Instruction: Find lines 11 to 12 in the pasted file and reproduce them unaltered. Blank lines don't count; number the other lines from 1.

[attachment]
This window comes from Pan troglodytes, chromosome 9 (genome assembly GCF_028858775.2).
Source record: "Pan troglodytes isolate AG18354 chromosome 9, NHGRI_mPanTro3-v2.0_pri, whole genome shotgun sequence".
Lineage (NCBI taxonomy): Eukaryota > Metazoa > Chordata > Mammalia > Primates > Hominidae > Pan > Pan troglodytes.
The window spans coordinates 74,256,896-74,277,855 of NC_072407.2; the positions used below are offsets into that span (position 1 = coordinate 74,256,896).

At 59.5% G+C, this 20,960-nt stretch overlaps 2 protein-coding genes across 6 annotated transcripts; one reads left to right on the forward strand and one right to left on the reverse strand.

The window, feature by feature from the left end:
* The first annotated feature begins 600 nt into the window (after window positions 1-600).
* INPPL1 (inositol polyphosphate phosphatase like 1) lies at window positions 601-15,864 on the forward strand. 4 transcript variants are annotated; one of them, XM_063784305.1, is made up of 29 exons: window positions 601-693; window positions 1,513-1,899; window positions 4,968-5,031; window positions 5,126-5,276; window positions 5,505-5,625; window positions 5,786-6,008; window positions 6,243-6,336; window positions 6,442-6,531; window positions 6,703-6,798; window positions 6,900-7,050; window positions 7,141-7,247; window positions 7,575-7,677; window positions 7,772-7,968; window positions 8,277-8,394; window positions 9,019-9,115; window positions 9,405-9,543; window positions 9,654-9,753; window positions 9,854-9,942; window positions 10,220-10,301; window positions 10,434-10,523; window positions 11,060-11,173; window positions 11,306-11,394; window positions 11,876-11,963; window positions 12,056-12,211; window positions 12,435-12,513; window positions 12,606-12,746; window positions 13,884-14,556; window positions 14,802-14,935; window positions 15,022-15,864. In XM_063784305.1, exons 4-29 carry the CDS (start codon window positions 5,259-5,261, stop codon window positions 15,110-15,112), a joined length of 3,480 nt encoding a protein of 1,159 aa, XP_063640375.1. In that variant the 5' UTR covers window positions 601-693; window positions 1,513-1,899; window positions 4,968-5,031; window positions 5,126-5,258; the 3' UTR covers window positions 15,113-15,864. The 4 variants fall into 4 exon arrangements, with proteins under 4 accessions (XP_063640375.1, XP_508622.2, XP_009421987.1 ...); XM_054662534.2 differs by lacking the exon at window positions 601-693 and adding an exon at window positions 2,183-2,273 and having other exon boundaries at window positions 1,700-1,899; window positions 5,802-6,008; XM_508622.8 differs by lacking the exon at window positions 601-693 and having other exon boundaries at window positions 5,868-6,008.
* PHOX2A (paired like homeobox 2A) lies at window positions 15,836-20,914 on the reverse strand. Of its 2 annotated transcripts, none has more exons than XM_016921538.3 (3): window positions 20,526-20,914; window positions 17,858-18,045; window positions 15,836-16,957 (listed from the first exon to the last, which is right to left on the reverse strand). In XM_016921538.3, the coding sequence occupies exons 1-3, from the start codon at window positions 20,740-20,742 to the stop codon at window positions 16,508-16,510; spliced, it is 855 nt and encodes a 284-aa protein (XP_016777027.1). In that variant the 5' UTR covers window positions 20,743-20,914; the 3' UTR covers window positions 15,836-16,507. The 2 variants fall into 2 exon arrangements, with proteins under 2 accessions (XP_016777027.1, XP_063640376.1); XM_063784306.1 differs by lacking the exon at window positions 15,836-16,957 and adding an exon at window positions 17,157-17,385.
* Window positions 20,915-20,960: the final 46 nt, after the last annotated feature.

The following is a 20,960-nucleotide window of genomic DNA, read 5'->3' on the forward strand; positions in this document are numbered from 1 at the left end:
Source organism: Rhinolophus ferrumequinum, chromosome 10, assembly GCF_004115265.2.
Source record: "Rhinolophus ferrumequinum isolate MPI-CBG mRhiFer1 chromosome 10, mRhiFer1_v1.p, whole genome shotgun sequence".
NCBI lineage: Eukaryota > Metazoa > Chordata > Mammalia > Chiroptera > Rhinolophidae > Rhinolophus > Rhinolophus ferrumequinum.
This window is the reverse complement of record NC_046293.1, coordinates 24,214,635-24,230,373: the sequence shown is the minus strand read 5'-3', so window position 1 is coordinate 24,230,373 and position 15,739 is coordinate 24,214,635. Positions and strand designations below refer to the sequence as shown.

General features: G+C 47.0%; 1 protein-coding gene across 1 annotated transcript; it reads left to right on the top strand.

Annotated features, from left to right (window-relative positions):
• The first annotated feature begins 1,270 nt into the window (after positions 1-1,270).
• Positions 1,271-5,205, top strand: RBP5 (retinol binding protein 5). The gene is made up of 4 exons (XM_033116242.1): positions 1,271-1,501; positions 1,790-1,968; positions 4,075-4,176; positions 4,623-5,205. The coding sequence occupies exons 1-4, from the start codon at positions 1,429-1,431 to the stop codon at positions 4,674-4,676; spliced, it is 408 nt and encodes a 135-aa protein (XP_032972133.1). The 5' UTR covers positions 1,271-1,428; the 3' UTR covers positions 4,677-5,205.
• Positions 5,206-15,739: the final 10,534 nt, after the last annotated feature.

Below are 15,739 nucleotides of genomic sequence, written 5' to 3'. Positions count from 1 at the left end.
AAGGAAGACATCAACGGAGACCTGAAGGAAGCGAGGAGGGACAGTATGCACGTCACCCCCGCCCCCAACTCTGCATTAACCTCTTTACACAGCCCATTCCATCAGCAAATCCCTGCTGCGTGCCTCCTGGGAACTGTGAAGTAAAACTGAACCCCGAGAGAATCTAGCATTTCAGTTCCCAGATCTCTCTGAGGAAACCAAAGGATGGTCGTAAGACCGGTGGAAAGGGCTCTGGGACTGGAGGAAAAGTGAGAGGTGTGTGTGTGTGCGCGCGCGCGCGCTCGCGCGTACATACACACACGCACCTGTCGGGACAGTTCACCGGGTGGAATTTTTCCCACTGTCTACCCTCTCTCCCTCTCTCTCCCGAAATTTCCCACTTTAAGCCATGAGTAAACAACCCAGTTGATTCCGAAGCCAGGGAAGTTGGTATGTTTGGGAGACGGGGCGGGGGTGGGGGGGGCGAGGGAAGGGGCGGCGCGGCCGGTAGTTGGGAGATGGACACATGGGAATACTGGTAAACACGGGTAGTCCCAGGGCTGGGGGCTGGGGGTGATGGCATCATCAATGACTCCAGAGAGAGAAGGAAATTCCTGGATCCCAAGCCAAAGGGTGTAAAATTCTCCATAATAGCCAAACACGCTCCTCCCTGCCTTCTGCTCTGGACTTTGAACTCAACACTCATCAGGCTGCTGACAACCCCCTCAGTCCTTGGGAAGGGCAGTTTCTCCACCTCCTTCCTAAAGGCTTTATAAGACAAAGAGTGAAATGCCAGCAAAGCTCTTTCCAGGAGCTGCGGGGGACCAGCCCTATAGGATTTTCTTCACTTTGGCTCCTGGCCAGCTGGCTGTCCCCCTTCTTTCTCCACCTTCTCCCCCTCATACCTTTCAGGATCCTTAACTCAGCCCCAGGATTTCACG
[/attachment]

The following is a 20,960-nucleotide window of genomic DNA, read 5'->3' on the forward strand; positions in this document are numbered from 1 at the left end:
Source organism: Rhinolophus ferrumequinum, chromosome 10, assembly GCF_004115265.2.